Concomitant to the Bomb was, of course, the cold war – and clearly that, too, influenced the book. The Soviets were sending writers to gulags and banning questionable books, while in the US McCarthy was persecuting writers and the HUAC was in full swing. And then, of course, the memory of the Nazis still burned all too bright.
Well, actually, HUAC was busy mostly in the 1940s and McCarthy investigated the State Department and the Army, not writers. As for Bradbury and Fahrenheit 451, he goes into that here, to wit: "Bradbury, a man living in the creative and industrial center of reality TV and one-hour dramas, says it is, in fact, a story about how television destroys interest in reading literature."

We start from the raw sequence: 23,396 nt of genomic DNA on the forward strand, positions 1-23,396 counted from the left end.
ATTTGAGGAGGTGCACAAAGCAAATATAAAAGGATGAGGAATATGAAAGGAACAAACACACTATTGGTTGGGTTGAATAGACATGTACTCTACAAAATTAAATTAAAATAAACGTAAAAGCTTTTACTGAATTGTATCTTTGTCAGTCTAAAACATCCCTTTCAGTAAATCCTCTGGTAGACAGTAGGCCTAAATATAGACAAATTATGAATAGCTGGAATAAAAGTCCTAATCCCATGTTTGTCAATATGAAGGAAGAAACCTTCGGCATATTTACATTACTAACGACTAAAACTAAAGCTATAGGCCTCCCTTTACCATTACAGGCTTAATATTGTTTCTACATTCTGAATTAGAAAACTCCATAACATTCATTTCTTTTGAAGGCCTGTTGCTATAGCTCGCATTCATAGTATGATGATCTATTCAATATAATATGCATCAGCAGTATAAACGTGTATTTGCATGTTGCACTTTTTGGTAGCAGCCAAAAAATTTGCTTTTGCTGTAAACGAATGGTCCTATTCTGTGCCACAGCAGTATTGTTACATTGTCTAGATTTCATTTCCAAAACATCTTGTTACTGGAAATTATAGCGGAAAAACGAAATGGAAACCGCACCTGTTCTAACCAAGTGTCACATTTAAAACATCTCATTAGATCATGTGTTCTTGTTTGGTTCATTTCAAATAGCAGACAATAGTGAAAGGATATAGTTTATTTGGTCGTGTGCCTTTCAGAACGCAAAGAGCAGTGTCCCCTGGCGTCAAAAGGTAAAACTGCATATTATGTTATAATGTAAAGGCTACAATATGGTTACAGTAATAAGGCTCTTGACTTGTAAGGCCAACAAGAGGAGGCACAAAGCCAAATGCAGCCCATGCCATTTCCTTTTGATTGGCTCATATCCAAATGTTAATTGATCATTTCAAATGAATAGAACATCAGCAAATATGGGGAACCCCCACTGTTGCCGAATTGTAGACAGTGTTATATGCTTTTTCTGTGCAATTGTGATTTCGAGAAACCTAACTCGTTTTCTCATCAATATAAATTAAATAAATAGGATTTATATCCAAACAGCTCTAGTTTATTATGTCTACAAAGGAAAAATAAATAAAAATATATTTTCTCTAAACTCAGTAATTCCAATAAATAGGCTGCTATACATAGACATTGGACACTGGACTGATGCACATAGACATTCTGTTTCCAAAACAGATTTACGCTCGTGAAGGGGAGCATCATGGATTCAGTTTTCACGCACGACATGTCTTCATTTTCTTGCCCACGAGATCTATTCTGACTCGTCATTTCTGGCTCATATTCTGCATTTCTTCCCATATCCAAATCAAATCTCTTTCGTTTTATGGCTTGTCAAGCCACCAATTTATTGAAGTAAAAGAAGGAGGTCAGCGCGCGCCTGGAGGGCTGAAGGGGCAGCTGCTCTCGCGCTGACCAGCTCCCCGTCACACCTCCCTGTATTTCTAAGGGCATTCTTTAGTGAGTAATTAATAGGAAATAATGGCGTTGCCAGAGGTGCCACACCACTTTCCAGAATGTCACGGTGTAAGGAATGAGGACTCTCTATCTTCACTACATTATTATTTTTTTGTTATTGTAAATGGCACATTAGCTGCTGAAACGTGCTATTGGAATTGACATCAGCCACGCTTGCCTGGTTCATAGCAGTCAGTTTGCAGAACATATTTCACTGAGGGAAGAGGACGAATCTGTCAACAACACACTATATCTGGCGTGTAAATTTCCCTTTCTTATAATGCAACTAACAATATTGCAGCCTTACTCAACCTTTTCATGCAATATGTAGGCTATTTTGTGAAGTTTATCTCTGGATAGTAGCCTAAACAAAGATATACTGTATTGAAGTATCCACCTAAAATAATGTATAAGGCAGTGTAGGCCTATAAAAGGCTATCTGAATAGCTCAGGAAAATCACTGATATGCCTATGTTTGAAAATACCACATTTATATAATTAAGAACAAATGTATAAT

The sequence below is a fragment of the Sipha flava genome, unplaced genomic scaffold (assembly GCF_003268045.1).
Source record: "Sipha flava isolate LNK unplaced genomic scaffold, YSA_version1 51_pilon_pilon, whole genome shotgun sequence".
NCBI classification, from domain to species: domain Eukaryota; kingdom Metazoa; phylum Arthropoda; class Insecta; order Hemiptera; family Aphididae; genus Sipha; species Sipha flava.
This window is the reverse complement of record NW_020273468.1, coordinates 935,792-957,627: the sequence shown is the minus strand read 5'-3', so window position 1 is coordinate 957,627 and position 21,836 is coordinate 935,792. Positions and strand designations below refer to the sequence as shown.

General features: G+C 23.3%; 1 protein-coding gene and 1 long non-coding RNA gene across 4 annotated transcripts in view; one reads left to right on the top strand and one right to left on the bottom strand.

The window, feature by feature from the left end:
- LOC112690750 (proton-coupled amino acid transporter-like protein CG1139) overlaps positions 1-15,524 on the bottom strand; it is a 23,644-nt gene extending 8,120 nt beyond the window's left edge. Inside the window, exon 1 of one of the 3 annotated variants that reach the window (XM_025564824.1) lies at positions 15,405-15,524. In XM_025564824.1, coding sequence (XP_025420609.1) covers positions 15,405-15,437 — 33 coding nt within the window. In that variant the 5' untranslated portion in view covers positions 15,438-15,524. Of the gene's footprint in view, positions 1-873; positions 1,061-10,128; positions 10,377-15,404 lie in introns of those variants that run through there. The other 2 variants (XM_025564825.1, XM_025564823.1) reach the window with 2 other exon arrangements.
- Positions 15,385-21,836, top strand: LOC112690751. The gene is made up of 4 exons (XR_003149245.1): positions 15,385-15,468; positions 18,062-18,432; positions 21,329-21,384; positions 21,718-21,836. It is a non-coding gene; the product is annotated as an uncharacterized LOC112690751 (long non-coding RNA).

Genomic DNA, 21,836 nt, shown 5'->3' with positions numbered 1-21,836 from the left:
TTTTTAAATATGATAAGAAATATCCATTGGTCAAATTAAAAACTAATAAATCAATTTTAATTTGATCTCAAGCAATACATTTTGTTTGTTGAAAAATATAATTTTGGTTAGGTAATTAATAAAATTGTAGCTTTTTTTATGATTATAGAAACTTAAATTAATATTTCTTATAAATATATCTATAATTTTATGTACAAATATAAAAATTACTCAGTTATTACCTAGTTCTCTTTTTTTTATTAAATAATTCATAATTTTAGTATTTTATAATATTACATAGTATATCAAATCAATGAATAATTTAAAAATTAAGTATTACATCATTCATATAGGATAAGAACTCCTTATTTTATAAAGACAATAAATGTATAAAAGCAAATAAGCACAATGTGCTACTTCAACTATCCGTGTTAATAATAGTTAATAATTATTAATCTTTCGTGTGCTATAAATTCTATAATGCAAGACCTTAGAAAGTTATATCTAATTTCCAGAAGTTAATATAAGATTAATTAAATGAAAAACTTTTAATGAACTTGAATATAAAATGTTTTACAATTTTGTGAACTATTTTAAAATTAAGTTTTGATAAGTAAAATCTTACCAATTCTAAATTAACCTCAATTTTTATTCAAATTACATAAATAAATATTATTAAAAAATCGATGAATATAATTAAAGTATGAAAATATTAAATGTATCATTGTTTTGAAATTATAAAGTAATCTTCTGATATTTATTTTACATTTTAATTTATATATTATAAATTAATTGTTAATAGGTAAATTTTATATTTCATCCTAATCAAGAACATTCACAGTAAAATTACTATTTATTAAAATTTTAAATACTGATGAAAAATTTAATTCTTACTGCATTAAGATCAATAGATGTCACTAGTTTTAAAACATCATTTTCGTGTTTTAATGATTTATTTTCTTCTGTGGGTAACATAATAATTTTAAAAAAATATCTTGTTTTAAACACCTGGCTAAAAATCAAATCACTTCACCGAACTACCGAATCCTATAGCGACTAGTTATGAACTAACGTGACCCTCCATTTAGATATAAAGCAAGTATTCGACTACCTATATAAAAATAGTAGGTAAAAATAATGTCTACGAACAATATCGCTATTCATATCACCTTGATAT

The 1950s were like any other time, a mixture of good and bad, fresh and stale. I remember nuclear drills in school, when we got down under our desks. I don't remember many of them, though -- only one, actually -- but I do remember that none of us thought about it very much. Great way to interrupt the school day. For me, the good and the fresh outweighed the bad and the stale. Interestingly, it was first time I heard alarms being sounded about the federal goverment's fiscal incontinence. Subsequent decades certainly dealt well with that, didn't they?